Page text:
This site is a scheduled monument protected by law

This is a Grade 2 listed building protected by law

Historic England Scheduled Monument Number
Historic England Listed Building number(s)
Images Of England
Historic England (PastScape) Defra or Monument number(s)
County Historic Environment Record
OS Map Grid ReferenceNZ164728
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Photograph by Philip Davis. All rights reserved
Photograph by Philip Davis. All rights reserved
Photograph by Philip Davis. All rights reserved
Photograph by Philip Davis. All rights reserved
Photograph by Philip Davis. All rights reserved

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Calculate Print


  • Geldard, Ed, 2009, Northumberland Strongholds (London: Frances Lincoln) p. 38
  • Harrison, Peter, 2004, Castles of God (Woodbridge; Boydell Press) p. 67
  • Dodds, John F., 1999, Bastions and Belligerents (Newcastle upon Tyne: Keepdate Publishing) p. 275
  • Salter, Mike, 1997, The Castles and Tower Houses of Northumberland (Malvern: Folly Publications) p. 91
  • Pevsner, N., 1992 (revised by Grundy, John et al), Buildings of England: Northumberland (London, Penguin) p. 543
  • Rowland, T.H., 1987 (reprint1994), Medieval Castles, Towers, Peles and Bastles of Northumberland (Sandhill Press) p. 75
  • King, D.J.C., 1983, Castellarium Anglicanum (London: Kraus) Vol. 2 p. 340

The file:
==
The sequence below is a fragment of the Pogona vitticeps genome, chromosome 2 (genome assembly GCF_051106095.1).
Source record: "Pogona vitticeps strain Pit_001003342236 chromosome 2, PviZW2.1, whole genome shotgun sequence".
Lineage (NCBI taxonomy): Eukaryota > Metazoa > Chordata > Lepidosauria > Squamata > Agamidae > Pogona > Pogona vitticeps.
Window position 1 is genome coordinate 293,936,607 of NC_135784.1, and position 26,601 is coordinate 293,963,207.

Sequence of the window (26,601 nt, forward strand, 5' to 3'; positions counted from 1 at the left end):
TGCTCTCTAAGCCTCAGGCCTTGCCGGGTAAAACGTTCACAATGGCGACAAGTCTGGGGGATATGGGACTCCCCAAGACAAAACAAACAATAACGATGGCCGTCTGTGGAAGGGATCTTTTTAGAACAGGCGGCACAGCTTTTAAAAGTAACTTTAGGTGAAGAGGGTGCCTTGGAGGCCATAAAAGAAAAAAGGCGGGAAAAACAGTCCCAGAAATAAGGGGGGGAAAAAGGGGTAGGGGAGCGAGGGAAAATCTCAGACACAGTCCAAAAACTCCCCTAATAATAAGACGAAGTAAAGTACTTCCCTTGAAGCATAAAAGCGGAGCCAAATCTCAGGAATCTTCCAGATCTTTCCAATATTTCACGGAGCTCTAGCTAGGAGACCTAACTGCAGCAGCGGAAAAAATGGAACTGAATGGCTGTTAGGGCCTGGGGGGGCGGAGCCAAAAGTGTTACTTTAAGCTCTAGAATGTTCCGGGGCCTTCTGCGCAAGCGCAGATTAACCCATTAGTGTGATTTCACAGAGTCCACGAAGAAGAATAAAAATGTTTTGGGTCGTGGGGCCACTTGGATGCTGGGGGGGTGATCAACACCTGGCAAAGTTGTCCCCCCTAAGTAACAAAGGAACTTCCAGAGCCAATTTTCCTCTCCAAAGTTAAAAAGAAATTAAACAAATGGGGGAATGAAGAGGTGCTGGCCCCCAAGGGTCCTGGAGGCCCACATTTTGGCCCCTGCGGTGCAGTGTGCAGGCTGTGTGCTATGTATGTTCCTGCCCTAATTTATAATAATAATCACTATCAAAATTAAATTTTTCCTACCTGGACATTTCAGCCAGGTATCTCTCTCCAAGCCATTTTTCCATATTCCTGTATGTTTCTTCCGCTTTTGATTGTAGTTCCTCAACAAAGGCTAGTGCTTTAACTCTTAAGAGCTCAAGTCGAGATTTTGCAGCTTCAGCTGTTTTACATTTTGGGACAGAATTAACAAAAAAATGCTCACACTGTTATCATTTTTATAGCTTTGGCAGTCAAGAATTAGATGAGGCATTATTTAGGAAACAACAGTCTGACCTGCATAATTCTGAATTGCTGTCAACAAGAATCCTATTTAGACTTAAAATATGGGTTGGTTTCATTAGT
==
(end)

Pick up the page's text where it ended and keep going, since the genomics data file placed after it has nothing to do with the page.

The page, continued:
• Graham, Frank, 1976, The Castles of Northumberland (Newcastle-upon-Tyne: Frank Graham) p. 295
  • Long, B., 1967, Castles in Northumberland (Newcastle) p. 146
  • Pevsner, N., 1957, Buildings of England: Northumberland (London, Penguin) p. 277 (slight)
  • Hugill, R.,1939, Borderland Castles and Peles p. 156
  • Dodds, Madeleine Hope (ed), 1926, Northumberland County History (Newcastle-upon-Tyne) Vol. 12 p. 416, 446
  • Bates, C.J., 1891, Border Holds of Northumberland (London and Newcastle: Andrew Reid) p. 19 (Also published as the whole of volume 14 (series 2) of Archaeologia Aeliana view online)


  • Bradley, J and Gaimster, M. (eds), 2004, 'Medieval Britain and Ireland in 2003' Medieval Archaeology Vol. 48 p. 283 download copy
  • 2003-4, 'The Vicar's Pele - Northumberland - Wins Civic Award' Castle Studies Group Bulletin Vol. 17 p. 58-9 (news report reprinted from Archaeology in Northumberland article)
  • Rogers, P., 2002-03, 'A towering achievement' Archaeology in Northumberland Vol. 13 p. 23
  • 1994-95, Archaeology in Northumberland Vol. 5 p. 47
  • Hadcock, R.N., 1939, 'A map of mediaeval Northumberland and Durham' Archaeologia Aeliana (ser4) Vol. 16 p. 148-218
  • Bates, C.J., 1891, 'Border Holds of Northumberland' Archaeologia Aeliana (ser2) Vol. 14 p. 19 online copy

Primary Sources


  • Young, G.L., Twomey, G., 2010, 'Old Rectory, Ponteland, Northumberland. Report of Archaeological Monitoring and Excavation' , BRP 07/09b. Bamburgh Research Project: Blyth, Northumberland online copy